Fast Exponentiation is a more efficient way of raising an object (number, matrix, polynomial etc...) to a given power.
The first way we might try to raise an object x to the power n might be to calculate x*x*x ...*x.
Obviously we will get the right answer, but we are performing n1 multiplications. Instead we could proceed as follows :

if n is even, say n =2k , then calculate x^{2}, and then raise that to the power k

if n is odd, say n=2k+1, then calculate x^{2}, and then raise that to the power k, then multiply by x.
You should probably also remember that x
^{1}=x
Informally we are cutting the problem in half each time, this
divide and conquer approach will give us O(log n) multiplications. For the
sceptical and for those who the previous sentence was
total gibberish, here's an example:
If we try to raise x to the power 9 the ordinary way, we calculate x*x*x*x*x*x*x*x*x, that's 8 multiplications.
Using this method, we have :
9 is odd, we need x * (x
^{2})
^{4}
4 is even x
^{4}=(x
^{2})
^{2}
Hence x
^{9} = x * ((x^2)^2)^2
Each squaring is one multiplication, so we've only used 4 multiplications. But I can hear people shouting "So what you saved 4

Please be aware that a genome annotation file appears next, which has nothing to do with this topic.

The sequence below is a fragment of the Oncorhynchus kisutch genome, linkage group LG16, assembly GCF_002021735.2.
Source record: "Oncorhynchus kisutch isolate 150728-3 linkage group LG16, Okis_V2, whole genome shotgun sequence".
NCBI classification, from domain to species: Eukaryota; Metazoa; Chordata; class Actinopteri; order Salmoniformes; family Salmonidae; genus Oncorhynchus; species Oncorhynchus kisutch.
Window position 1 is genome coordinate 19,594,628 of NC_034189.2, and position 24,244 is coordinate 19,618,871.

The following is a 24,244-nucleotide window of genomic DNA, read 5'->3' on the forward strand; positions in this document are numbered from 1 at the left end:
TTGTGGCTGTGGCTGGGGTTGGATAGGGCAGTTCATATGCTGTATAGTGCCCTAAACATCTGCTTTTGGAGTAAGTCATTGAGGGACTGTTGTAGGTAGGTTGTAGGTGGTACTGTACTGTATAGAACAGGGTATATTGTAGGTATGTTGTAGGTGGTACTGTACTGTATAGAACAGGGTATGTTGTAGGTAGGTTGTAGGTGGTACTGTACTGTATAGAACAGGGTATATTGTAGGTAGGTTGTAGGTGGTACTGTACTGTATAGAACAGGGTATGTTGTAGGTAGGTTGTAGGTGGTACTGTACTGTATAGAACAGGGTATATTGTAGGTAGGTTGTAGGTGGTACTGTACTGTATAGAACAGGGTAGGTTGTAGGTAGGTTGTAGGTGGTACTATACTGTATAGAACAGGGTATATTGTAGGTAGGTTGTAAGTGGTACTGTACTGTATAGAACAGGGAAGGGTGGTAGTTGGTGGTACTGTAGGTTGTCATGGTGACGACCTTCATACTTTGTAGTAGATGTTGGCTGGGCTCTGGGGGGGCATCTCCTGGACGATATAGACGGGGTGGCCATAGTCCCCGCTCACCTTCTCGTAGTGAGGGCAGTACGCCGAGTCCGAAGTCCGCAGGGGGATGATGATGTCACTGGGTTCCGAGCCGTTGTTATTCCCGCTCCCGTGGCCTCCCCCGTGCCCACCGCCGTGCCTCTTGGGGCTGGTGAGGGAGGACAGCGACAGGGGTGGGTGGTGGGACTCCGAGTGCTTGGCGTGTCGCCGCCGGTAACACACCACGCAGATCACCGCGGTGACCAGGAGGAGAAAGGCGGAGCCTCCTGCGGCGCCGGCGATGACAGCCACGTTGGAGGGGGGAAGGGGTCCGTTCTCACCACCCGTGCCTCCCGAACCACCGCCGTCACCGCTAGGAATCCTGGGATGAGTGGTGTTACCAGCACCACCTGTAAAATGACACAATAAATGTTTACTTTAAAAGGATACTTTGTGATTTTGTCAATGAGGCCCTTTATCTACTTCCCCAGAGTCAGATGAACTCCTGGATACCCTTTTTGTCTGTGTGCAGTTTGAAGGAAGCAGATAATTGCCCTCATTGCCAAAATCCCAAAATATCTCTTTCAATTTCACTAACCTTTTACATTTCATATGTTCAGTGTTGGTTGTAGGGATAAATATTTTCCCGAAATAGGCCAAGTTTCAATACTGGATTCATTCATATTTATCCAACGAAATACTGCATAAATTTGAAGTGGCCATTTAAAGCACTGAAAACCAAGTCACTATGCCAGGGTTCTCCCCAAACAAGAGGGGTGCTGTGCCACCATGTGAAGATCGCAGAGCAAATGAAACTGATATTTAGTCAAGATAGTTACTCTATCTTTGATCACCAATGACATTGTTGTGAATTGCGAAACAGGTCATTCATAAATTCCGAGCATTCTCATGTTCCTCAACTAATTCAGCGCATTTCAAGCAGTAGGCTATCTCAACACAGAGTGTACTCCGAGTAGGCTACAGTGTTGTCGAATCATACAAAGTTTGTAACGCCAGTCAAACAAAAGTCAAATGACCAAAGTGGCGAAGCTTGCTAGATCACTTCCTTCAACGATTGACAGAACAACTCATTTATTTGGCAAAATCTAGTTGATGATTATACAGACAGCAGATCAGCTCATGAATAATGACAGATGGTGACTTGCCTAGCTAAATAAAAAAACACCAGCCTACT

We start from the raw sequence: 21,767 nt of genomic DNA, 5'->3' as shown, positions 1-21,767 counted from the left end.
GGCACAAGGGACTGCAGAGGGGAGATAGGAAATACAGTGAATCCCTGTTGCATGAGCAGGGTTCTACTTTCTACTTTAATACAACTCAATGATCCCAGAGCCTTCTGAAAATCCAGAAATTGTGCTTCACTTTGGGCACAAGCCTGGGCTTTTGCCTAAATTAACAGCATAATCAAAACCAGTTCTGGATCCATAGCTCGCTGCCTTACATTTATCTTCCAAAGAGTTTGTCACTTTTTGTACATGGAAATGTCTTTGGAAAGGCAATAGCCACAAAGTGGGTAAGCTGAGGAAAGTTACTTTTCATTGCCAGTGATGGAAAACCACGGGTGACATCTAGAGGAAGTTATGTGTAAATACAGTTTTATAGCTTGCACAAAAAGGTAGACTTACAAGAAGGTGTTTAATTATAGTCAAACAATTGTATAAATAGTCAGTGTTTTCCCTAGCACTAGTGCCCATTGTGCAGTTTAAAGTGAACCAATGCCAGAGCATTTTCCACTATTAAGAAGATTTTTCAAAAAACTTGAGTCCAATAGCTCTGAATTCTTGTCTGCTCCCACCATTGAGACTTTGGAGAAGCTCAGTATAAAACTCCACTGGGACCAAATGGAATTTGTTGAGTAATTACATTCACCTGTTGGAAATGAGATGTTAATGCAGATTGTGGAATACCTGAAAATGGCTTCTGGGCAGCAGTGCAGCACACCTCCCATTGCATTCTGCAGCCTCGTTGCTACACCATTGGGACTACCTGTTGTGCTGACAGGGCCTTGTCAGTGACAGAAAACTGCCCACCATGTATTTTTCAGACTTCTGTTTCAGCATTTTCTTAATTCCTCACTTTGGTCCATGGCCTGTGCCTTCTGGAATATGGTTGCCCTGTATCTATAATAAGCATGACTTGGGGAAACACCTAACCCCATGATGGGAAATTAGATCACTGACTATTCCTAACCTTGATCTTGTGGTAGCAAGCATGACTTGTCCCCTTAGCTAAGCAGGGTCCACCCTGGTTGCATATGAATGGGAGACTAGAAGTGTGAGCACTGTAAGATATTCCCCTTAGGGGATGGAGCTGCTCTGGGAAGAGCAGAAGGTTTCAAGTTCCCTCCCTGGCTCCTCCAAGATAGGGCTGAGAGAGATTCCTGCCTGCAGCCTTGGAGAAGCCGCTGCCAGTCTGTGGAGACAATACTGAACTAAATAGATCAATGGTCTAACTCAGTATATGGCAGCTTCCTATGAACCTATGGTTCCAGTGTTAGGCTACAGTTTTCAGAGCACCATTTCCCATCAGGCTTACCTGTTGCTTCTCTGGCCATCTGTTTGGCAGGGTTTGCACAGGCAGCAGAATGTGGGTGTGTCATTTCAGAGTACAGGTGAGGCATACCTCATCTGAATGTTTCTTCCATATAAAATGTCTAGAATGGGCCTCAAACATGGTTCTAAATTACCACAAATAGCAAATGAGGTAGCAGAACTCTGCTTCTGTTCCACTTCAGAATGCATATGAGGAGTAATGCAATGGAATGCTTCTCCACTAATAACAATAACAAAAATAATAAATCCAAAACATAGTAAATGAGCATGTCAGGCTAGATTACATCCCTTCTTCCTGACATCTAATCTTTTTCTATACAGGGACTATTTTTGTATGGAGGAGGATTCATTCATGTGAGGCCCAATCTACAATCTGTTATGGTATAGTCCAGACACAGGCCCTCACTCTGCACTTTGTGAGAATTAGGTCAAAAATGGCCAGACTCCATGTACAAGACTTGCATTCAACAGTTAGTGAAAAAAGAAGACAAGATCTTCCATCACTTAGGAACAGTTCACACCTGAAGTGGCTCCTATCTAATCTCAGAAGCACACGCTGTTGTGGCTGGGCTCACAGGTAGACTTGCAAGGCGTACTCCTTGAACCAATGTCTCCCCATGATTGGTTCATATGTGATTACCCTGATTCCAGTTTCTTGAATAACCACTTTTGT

mingy little multiplications, I have a 2
Ghz PC on my desktop ?!". To which I would reply that sometimes we are dealing with objects where multiplication is an
expensive operation, for example
1024x1024 matrices, polynomials or even very large integers in an
arbitrary precision arithmetic system. And of course the savings are much larger if you are raising things to a bigger power.
Finally, some real code to do this. For the sake of obscurity, I'm going to write this in ML
fun power f x 1 =x
 power f x n = if (n mod 2=0) then power f(f (x,x)) (n div 2)
else f (x, power f (f (x,x)) (n div 2));
As you can see, this version will only work if n is greater or equal to 1 (
ML will guess that n has to be an
integer). In case you were wondering, f is the function to use to multiply 2 objects, making this function nice and
polymorphicOf course you can make this tail recursive (or iterative), by adding an accumulating argument, making it even more efficient, like so
fun power f x y 1 =f (x,y)
 power f x y n = if (n mod 2=0) then power f (f (x,x)) y (n div 2)
else power f (f (x,x)) (f (x,y)) (n div 2);
This function needs to be called initially with y set to one, so for example to calculate 2
^{15}, you would evaluate
power op* 2 1 15; (op* is a builtin function that returns the product of a pair of integers).